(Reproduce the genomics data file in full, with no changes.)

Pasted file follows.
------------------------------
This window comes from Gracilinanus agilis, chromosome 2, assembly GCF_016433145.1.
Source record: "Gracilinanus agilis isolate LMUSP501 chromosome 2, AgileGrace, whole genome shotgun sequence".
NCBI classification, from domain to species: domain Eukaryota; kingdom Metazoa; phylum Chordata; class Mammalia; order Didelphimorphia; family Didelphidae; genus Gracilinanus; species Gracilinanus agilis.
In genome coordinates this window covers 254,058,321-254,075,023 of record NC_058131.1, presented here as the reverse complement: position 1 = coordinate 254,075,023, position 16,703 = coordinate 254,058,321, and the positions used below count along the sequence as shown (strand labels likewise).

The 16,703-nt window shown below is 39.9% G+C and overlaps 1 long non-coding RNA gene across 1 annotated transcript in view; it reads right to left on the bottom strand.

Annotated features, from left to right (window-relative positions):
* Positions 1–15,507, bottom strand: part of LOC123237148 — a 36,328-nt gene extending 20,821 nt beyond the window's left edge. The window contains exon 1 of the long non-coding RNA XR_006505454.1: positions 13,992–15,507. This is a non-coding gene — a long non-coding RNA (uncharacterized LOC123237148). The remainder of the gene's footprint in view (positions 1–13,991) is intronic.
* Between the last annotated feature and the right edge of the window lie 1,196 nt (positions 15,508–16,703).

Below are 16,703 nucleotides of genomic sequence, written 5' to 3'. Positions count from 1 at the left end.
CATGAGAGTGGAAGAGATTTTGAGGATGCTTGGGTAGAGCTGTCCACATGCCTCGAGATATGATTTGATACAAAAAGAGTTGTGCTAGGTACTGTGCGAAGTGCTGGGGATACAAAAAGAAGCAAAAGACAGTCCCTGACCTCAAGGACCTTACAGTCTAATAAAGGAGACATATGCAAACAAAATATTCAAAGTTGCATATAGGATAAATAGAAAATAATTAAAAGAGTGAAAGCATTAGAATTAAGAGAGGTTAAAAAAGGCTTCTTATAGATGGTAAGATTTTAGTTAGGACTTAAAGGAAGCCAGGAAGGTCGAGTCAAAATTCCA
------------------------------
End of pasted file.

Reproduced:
This window comes from Gracilinanus agilis, chromosome 2, assembly GCF_016433145.1.
Source record: "Gracilinanus agilis isolate LMUSP501 chromosome 2, AgileGrace, whole genome shotgun sequence".
NCBI classification, from domain to species: domain Eukaryota; kingdom Metazoa; phylum Chordata; class Mammalia; order Didelphimorphia; family Didelphidae; genus Gracilinanus; species Gracilinanus agilis.
In genome coordinates this window covers 254,058,321-254,075,023 of record NC_058131.1, presented here as the reverse complement: position 1 = coordinate 254,075,023, position 16,703 = coordinate 254,058,321, and the positions used below count along the sequence as shown (strand labels likewise).

The 16,703-nt window shown below is 39.9% G+C and overlaps 1 long non-coding RNA gene across 1 annotated transcript in view; it reads right to left on the bottom strand.

Annotated features, from left to right (window-relative positions):
* Positions 1–15,507, bottom strand: part of LOC123237148 — a 36,328-nt gene extending 20,821 nt beyond the window's left edge. The window contains exon 1 of the long non-coding RNA XR_006505454.1: positions 13,992–15,507. This is a non-coding gene — a long non-coding RNA (uncharacterized LOC123237148). The remainder of the gene's footprint in view (positions 1–13,991) is intronic.
* Between the last annotated feature and the right edge of the window lie 1,196 nt (positions 15,508–16,703).

Below are 16,703 nucleotides of genomic sequence, written 5' to 3'. Positions count from 1 at the left end.
CATGAGAGTGGAAGAGATTTTGAGGATGCTTGGGTAGAGCTGTCCACATGCCTCGAGATATGATTTGATACAAAAAGAGTTGTGCTAGGTACTGTGCGAAGTGCTGGGGATACAAAAAGAAGCAAAAGACAGTCCCTGACCTCAAGGACCTTACAGTCTAATAAAGGAGACATATGCAAACAAAATATTCAAAGTTGCATATAGGATAAATAGAAAATAATTAAAAGAGTGAAAGCATTAGAATTAAGAGAGGTTAAAAAAGGCTTCTTATAGATGGTAAGATTTTAGTTAGGACTTAAAGGAAGCCAGGAAGGTCGAGTCAAAATTCCA